The series has received generally positive critical support and has generated mild controversy for some interview material, such as graffiti artist Lady Pink's assertion that "The graffiti movement has become a greater thing than the Renaissance."[10] The series also sheds new light on some historical graffiti feuds such as Seen TC5 versus Seen UA.[11]


  • A-Dieci Gallery (1970), Padua
  • 14 Sculptors Gallery (1973), New York
  • Sculptors Guild, Lever House (1974), New York
  • Three Rivers Arts Festival (1977), Pittsburgh
  • O.I.A. (1977) Battery Park, New York
  • 55 Mercer Gallery (1978), New York
  • New York/New Wave (1981) P.S.1 Contemporary Art Center, New York
  • Sculptors Guild (1981) Bronx Botanical Garden, New York
  • Elaine Benson Gallery (1981) Bridgehampton, New York
  • The Comic Art Show (1983) Whitney Downtown, New York
  • Content, a Contemporary Focus 1974-1984 (1984) Hirshhorn Museum, Washington, D.C.
  • Since the Harlem Renaissance: 50 Years of Afro-American Art (1985) Bucknell University, Lewisburg
  • Hip Hop: A Cultural Expression (1999) Rock and Roll Hall of Fame, Cleveland
  • Art of the American Century Part ll (1999) Whitney Museum of American Art, New York
  • Urban Mythologies (1999) Bronx Museum of the Arts, New York
  • Hip Hop (2000) Museum of Pop Culture, Seattle
  • Born in the Streets (2009) Fondation Cartier pour l'Art Contemporain, Paris
  • Art in the Streets (2011) Museum of Contemporary Art, Los Angeles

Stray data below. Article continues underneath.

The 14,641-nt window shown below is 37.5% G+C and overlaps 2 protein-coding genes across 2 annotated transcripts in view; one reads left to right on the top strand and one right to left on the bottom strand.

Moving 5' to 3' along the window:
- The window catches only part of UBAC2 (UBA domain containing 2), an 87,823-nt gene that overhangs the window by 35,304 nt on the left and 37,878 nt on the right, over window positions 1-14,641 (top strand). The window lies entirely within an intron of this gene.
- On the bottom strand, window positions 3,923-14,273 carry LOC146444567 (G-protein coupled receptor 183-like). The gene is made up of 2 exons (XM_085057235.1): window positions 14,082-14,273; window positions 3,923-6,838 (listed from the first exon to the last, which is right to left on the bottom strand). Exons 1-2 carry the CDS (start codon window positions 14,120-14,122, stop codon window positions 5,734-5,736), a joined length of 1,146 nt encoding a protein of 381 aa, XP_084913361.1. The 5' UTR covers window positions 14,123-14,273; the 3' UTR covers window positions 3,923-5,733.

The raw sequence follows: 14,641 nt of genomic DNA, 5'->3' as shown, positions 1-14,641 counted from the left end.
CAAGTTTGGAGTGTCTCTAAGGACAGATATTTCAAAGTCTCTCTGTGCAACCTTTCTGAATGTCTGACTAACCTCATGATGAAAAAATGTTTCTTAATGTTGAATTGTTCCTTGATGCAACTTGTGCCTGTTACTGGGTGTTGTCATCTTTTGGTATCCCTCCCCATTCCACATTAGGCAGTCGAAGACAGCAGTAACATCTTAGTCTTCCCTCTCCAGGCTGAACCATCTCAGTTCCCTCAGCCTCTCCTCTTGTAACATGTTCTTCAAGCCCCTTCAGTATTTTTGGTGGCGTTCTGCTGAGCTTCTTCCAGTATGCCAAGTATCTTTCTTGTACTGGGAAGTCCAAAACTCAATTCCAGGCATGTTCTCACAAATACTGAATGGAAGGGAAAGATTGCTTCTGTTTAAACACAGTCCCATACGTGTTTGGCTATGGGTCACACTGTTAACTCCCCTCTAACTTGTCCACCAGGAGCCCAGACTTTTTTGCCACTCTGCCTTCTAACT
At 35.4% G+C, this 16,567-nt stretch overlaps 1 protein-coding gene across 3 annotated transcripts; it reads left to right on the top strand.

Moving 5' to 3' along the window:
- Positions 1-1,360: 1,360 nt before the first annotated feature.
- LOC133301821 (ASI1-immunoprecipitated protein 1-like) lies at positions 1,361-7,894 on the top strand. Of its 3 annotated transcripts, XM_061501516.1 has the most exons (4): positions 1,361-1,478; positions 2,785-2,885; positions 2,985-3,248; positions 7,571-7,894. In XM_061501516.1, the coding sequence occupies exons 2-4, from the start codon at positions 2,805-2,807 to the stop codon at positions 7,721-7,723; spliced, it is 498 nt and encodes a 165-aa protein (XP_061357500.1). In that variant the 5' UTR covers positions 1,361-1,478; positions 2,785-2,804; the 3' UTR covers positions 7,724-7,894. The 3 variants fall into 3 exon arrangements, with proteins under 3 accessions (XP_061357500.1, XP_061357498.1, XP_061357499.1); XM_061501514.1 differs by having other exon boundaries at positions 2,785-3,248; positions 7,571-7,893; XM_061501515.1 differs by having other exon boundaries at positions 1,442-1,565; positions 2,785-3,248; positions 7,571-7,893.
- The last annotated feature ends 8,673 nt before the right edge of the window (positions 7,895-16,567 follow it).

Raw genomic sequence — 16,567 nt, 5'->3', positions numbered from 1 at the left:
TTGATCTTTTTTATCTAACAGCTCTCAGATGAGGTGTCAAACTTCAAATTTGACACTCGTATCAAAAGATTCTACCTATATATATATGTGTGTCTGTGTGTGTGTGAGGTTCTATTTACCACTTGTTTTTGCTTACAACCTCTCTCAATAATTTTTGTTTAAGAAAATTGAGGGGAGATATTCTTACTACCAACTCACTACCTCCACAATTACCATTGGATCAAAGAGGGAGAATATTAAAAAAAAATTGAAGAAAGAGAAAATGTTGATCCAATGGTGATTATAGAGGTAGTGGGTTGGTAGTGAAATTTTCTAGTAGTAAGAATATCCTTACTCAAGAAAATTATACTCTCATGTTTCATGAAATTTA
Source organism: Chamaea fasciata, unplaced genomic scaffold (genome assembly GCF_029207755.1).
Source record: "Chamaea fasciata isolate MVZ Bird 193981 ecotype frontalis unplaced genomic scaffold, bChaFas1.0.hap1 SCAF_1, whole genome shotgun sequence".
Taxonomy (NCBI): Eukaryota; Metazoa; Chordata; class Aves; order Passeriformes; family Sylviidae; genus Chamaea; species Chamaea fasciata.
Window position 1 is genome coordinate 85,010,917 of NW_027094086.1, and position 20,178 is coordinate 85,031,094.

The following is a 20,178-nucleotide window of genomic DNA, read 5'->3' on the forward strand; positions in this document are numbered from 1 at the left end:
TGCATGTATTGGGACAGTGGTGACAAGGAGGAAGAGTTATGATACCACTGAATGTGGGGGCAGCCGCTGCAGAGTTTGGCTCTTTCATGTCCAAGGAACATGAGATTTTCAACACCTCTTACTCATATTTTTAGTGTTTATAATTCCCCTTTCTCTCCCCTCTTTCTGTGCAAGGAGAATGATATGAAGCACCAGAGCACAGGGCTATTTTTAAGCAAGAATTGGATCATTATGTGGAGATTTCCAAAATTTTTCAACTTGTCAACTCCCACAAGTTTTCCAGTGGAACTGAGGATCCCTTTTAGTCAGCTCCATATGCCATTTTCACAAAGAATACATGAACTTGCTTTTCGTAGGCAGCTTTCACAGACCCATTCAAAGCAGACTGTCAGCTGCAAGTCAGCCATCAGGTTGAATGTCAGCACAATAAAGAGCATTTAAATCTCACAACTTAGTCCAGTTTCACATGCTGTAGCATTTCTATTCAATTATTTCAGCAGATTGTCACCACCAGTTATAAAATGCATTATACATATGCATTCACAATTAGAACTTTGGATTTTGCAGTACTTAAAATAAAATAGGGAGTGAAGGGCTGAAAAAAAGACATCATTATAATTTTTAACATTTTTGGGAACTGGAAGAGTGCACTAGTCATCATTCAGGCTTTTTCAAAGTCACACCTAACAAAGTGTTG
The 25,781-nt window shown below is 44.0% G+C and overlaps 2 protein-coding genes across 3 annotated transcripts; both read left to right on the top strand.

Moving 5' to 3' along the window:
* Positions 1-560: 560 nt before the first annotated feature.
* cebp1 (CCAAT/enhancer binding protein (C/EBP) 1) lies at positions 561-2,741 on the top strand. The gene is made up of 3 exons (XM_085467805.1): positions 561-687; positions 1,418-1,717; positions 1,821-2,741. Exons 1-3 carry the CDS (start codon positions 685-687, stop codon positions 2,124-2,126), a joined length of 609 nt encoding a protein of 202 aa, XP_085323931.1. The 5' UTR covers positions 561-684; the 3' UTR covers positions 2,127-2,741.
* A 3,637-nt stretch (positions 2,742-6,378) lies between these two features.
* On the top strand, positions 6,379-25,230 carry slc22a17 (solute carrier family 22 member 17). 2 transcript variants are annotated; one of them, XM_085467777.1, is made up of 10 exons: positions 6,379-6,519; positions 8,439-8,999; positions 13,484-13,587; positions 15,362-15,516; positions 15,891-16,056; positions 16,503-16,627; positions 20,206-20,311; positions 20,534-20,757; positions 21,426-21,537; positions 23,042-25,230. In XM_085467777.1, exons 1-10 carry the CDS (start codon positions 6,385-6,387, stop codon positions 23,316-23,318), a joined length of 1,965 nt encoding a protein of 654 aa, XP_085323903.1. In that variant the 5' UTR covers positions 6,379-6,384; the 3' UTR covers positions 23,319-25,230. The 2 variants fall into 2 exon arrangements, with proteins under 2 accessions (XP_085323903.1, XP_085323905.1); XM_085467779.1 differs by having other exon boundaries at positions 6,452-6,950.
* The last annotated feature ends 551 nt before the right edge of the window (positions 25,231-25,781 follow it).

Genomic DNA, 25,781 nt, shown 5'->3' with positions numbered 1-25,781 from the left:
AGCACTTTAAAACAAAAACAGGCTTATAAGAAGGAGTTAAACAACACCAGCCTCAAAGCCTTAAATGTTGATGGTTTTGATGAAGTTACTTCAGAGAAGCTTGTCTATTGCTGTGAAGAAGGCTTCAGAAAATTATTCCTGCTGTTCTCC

• Moving Murals (2014) City Lore Gallery, New York
  • City as Canvas: Graffiti Art From the Martin Wong Collection (2014) Museum of the City of New York
  • 1980 (2016) Eric Firestone Loft, New York
  • Art Is Not A Crime 1977-1987 (2018) CEART Fuenlabrada, Madrid[12]
  • Henry Chalfant: Art vs. Transit, 1977-1987 (2019) Bronx Museum, New York [13]

Chalfant's solo exhibitions also include[14] Maharishi (2002), London; Prosper (2002), Tokyo; Galerie Speerstra (2003, 2006), Paris; Iguapop (2004), Barcelona; Montana Colors (2006), Barcelona; and Cox 18 (2006), Milano.

Personal life[edit]

He married actress Kathleen Chalfant (née Bishop) in 1966. They have two children: David Chalfant, a record producer and bass player for the folk-rock band The Nields; and Andromache Chalfant, a set designer. The Chalfants live in Brooklyn Heights.[15]


Chalfant's work is held in the following public collection:


  1. ^ "Henry Chalfant Biography". artnet.com. Retrieved 3 May 2016.
  2. ^ Harder, Jeff (14 November 2014). "Inside the '80s Graffiti Doc Style Wars". Esquire. Retrieved 3 May 2016.
  3. ^ Pareles, Jon (14 September 2006). "Mambo and Hip-Hop: Two Bronx Sounds, Once Sense of Dignity". New York Times. Retrieved 3 May 2016.
  4. ^ Bravo, Vee (1998). "Henry Chalfant: Granddaddy of the Graff Flik". Stress Magazine. 13.
  5. ^ "Style Wars Auction". obeygiant.com. 27 May 2011. Retrieved 3 May 2016.
  6. ^ https://itunes.apple.com/us/book/henry-chalfants-big-subway/id531594319?mt=11 Henry Chalfant's Graffiti Archive Vol. 1
  7. ^ "HCGA Volume 1". Apple Computer. Retrieved 28 March 2014.
  8. ^ "HCGA Volume 2". Apple Computer. Retrieved 28 March 2014.
  9. ^ "HCGA Volume 3". Apple Computer. Retrieved 28 March 2014.
  10. ^ "Graffiti:Bigger than the Renaissance". Deadly Buda. Retrieved 28 March 2014.
  11. ^ Gonzalez, David (14 December 2012). "Art, Elevated: Henry Chalfant's Archives". New York Times. Retrieved 28 March 2014.
  12. ^ "HENRY CHALFANT. "ART IS NOT A CRIME, 1977 – 1987" Del 27 de septiembre al 18 de noviembre de 2018 SALAS A y B". 5 November 2018. Retrieved 2019-03-08.
  13. ^ "Henry Chalfant: "Art vs. Transit, 1977-1987" September 25, 2019 to March 8, 2020". 25 September 2019.
  14. ^ "Henry Chalfant". Concrete to Data. Retrieved 3 May 2016.
  15. ^ Cardin, Kathryn (26 January 2015). "Award-winning actress, new to Brooklyn Heights, falls in love with the place". Brooklyn Daily Eagle. Retrieved 3 May 2016.
  16. ^ "Children of the Grave, Part II". Metropolitan Museum of Art. Retrieved 2018-11-12.

External links[edit]